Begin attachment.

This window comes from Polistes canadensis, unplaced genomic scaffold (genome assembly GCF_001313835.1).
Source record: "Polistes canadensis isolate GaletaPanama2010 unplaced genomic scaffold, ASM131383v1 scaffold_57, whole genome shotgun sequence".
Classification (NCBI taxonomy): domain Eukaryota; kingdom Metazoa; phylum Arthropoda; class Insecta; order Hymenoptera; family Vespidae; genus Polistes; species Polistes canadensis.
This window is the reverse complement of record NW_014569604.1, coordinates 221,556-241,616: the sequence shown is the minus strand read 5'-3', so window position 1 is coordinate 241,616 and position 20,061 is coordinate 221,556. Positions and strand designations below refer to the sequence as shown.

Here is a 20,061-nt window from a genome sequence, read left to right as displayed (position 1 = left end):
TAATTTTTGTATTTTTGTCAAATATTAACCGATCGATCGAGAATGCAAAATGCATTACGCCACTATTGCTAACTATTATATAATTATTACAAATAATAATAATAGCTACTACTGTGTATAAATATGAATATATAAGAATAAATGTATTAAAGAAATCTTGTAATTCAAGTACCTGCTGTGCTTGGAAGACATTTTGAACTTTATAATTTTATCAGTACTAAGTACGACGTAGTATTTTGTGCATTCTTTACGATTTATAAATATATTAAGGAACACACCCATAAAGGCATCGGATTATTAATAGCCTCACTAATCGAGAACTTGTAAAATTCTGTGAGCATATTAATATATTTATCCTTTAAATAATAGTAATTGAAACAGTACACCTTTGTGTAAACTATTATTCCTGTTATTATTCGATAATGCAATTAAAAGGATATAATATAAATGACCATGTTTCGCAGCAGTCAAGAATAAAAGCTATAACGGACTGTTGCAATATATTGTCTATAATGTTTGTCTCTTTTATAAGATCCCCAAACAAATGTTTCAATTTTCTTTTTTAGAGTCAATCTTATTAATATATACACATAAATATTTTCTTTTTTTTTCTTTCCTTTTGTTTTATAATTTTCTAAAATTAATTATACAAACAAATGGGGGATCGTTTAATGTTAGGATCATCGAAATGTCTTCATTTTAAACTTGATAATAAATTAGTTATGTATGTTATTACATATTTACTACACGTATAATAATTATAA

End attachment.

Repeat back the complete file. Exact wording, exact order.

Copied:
This window comes from Polistes canadensis, unplaced genomic scaffold (genome assembly GCF_001313835.1).
Source record: "Polistes canadensis isolate GaletaPanama2010 unplaced genomic scaffold, ASM131383v1 scaffold_57, whole genome shotgun sequence".
Classification (NCBI taxonomy): domain Eukaryota; kingdom Metazoa; phylum Arthropoda; class Insecta; order Hymenoptera; family Vespidae; genus Polistes; species Polistes canadensis.
This window is the reverse complement of record NW_014569604.1, coordinates 221,556-241,616: the sequence shown is the minus strand read 5'-3', so window position 1 is coordinate 241,616 and position 20,061 is coordinate 221,556. Positions and strand designations below refer to the sequence as shown.

Here is a 20,061-nt window from a genome sequence, read left to right as displayed (position 1 = left end):
TAATTTTTGTATTTTTGTCAAATATTAACCGATCGATCGAGAATGCAAAATGCATTACGCCACTATTGCTAACTATTATATAATTATTACAAATAATAATAATAGCTACTACTGTGTATAAATATGAATATATAAGAATAAATGTATTAAAGAAATCTTGTAATTCAAGTACCTGCTGTGCTTGGAAGACATTTTGAACTTTATAATTTTATCAGTACTAAGTACGACGTAGTATTTTGTGCATTCTTTACGATTTATAAATATATTAAGGAACACACCCATAAAGGCATCGGATTATTAATAGCCTCACTAATCGAGAACTTGTAAAATTCTGTGAGCATATTAATATATTTATCCTTTAAATAATAGTAATTGAAACAGTACACCTTTGTGTAAACTATTATTCCTGTTATTATTCGATAATGCAATTAAAAGGATATAATATAAATGACCATGTTTCGCAGCAGTCAAGAATAAAAGCTATAACGGACTGTTGCAATATATTGTCTATAATGTTTGTCTCTTTTATAAGATCCCCAAACAAATGTTTCAATTTTCTTTTTTAGAGTCAATCTTATTAATATATACACATAAATATTTTCTTTTTTTTTCTTTCCTTTTGTTTTATAATTTTCTAAAATTAATTATACAAACAAATGGGGGATCGTTTAATGTTAGGATCATCGAAATGTCTTCATTTTAAACTTGATAATAAATTAGTTATGTATGTTATTACATATTTACTACACGTATAATAATTATAA